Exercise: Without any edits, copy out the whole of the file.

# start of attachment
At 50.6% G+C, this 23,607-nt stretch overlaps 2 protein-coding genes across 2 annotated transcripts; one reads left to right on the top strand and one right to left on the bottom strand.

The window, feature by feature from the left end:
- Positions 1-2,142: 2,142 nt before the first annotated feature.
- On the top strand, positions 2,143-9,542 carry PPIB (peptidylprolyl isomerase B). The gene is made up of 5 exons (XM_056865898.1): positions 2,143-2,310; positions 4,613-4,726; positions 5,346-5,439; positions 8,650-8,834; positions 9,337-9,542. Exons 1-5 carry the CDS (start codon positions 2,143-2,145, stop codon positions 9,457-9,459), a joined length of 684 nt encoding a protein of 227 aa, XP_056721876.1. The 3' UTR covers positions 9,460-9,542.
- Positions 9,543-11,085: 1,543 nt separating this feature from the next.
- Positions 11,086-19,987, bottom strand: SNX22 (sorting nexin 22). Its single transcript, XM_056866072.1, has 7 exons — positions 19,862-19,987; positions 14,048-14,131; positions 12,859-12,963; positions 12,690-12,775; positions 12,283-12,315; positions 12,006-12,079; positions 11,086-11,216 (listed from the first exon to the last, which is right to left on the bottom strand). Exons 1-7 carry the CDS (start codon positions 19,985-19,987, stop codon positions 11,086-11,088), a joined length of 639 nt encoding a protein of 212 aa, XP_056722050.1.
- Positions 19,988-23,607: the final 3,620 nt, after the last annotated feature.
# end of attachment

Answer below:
At 50.6% G+C, this 23,607-nt stretch overlaps 2 protein-coding genes across 2 annotated transcripts; one reads left to right on the top strand and one right to left on the bottom strand.

The window, feature by feature from the left end:
- Positions 1-2,142: 2,142 nt before the first annotated feature.
- On the top strand, positions 2,143-9,542 carry PPIB (peptidylprolyl isomerase B). The gene is made up of 5 exons (XM_056865898.1): positions 2,143-2,310; positions 4,613-4,726; positions 5,346-5,439; positions 8,650-8,834; positions 9,337-9,542. Exons 1-5 carry the CDS (start codon positions 2,143-2,145, stop codon positions 9,457-9,459), a joined length of 684 nt encoding a protein of 227 aa, XP_056721876.1. The 3' UTR covers positions 9,460-9,542.
- Positions 9,543-11,085: 1,543 nt separating this feature from the next.
- Positions 11,086-19,987, bottom strand: SNX22 (sorting nexin 22). Its single transcript, XM_056866072.1, has 7 exons — positions 19,862-19,987; positions 14,048-14,131; positions 12,859-12,963; positions 12,690-12,775; positions 12,283-12,315; positions 12,006-12,079; positions 11,086-11,216 (listed from the first exon to the last, which is right to left on the bottom strand). Exons 1-7 carry the CDS (start codon positions 19,985-19,987, stop codon positions 11,086-11,088), a joined length of 639 nt encoding a protein of 212 aa, XP_056722050.1.
- Positions 19,988-23,607: the final 3,620 nt, after the last annotated feature.